Raccoon Vs. Skyscraper: The Summer Blockbuster You Never Knew You Needed

Updated at 6:54 p.m. ET

High above the bustling streets of St. Paul, Minn., among monoliths of concrete and glass, a daring climber has defied the odds — and the altitude — to capture a city's heart.

It just happens that this little hero has paws.

A raccoon has been climbing since at least Monday, when it was spotted resting in a relatively low-level niche outside the Town Square building downtown, according to Minnesota Public Radio. The station says that after a failed rescue attempt, the animal scrambled onto a skyscraper nearby and continued its dangerous ascent.

By Tuesday afternoon, the raccoon had climbed more than 20 stories outside the building of UBS bank — and had drawn a following so intensely invested in its journey, local media were even live-streaming the dramatic "RACCOON WATCH."

Naturally the MPR newsroom, which has had a front-row seat to the drama, has mobilized to cover the epic — better known now as the tale of the #mprraccoon. The hashtag hit Twitter's trending list by Tuesday evening.

And boy, have onlookers — both on Twitter and on the street — struggled to cope with the frightening scene. Some grappled with their feelings in art. James Gunn, director of Guardians of the Galaxy and its sequel, which star their own kind of raccoon hero, offered "a thousand bucks to the non political charity of choice to anyone who saves this raccoon."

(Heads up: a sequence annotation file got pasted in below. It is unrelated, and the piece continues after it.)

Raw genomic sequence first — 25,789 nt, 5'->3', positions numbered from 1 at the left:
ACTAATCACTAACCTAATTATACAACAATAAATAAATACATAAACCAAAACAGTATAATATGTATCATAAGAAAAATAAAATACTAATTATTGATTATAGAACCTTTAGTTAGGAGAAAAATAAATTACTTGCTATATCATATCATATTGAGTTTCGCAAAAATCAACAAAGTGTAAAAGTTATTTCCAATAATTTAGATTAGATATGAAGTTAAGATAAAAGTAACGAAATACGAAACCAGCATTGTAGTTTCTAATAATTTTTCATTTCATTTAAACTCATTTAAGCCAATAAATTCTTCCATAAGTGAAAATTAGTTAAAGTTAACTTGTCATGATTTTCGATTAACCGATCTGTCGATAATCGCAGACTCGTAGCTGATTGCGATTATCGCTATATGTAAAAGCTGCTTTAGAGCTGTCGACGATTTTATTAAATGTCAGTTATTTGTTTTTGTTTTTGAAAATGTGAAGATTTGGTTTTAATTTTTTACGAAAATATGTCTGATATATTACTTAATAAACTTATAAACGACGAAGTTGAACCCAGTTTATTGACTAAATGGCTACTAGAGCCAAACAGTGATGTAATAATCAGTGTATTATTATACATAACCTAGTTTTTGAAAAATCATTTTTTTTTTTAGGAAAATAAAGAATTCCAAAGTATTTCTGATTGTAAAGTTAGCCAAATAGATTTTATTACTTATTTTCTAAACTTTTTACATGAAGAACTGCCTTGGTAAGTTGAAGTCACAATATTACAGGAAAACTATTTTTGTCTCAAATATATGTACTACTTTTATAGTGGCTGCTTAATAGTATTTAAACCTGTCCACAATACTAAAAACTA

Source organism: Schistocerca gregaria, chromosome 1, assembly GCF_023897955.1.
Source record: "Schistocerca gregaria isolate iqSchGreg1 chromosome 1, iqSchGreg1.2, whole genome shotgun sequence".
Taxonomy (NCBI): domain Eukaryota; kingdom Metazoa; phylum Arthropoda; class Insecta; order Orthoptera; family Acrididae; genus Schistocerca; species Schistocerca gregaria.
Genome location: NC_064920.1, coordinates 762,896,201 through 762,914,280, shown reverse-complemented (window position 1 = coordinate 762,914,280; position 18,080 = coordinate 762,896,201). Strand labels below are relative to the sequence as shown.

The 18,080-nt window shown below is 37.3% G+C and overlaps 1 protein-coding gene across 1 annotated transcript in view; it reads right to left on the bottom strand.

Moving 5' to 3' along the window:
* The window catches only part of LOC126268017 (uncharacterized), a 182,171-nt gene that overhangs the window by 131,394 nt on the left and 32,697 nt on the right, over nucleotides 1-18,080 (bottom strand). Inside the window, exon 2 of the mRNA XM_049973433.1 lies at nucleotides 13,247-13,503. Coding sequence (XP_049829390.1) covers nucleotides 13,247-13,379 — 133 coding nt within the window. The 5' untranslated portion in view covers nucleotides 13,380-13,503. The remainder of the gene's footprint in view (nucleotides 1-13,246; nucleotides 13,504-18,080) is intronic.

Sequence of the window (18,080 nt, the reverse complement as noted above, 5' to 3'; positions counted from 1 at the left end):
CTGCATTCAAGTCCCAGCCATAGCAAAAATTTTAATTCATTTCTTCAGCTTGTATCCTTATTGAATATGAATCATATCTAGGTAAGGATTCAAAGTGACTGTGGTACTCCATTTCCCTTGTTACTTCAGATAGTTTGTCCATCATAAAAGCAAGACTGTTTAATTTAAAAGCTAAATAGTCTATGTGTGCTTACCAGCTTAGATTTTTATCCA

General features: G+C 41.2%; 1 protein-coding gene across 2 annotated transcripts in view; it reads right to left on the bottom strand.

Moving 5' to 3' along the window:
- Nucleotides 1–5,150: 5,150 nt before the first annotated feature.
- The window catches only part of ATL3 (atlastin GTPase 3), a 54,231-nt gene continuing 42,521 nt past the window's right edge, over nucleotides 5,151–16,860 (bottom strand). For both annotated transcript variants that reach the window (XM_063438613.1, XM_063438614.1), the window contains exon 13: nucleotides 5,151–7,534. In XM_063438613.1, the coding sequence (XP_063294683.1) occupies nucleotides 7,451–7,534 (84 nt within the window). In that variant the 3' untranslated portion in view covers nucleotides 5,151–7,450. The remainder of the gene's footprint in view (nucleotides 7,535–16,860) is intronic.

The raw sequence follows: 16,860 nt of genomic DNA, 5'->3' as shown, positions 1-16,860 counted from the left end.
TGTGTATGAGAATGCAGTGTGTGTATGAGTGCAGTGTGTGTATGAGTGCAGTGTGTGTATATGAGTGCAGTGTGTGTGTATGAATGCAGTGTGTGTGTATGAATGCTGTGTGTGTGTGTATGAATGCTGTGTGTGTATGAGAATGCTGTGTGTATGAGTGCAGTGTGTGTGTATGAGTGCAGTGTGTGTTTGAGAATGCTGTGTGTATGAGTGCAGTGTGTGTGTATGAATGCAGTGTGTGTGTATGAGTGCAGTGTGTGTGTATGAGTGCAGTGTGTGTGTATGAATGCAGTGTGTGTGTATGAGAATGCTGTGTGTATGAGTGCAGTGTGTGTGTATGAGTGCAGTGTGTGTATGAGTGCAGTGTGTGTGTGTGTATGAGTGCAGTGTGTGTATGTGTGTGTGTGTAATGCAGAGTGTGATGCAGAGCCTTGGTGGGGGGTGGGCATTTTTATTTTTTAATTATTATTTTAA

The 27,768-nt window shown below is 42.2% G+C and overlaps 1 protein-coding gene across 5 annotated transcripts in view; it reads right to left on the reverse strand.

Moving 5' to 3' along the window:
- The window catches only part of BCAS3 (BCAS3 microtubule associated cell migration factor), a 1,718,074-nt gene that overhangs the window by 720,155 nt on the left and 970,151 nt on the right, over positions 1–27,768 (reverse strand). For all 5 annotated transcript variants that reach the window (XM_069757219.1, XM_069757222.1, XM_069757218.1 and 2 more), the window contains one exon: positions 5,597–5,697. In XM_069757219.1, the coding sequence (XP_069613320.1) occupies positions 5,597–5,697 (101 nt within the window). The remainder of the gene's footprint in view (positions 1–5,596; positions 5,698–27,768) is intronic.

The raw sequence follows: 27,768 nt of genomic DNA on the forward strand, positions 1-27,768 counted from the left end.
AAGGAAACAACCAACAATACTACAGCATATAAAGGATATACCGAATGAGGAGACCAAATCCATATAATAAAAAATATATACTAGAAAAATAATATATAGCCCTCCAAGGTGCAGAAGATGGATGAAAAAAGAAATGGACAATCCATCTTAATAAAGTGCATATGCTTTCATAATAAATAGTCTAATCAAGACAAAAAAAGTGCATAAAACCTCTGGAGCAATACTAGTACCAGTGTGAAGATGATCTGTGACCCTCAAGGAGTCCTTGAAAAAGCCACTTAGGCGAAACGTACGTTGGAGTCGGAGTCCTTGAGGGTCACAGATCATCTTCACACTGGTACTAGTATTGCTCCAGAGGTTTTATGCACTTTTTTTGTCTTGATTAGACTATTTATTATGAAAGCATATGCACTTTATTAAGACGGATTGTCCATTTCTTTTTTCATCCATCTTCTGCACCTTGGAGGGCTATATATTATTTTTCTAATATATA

"I just can't handle this," Gunn tweeted. "Poor dude."

Even the raccoon itself weighed in with its regrets, though it remains unclear how the animal tweeted without opposable thumbs — or where, exactly, it's keeping its phone during the climb.

For folks actually within the UBS building, such as attorney Sheila Donnelly-Coyne, the drama has been rather more immediate — and, well, in some ways less dramatic. The raccoon has been perched for some time outside the 23rd-floor offices of her law firm, Paige Donnelly, and she tells NPR that it actually looks pretty relaxed, all things considered.

They've been treated to a close-up view of some stretching, scratching and a fair share of napping.

The office also has seen some firefighters filtering through. Donnelly-Coyne says authorities have set up live traps on the roof, together with some cat food to entice the little one to climb just a few floors more.

She says the firefighters have told her office that other measures — such as reaching for the animal with window washing equipment — would very likely scare and "endanger the animal." So for now, the high drama has become a waiting game.

Hang on tight, dear Spider-Raccoon. A city's hopes ride on your shoulders.

Copyright 2018 NPR. To see more, visit http://www.npr.org/.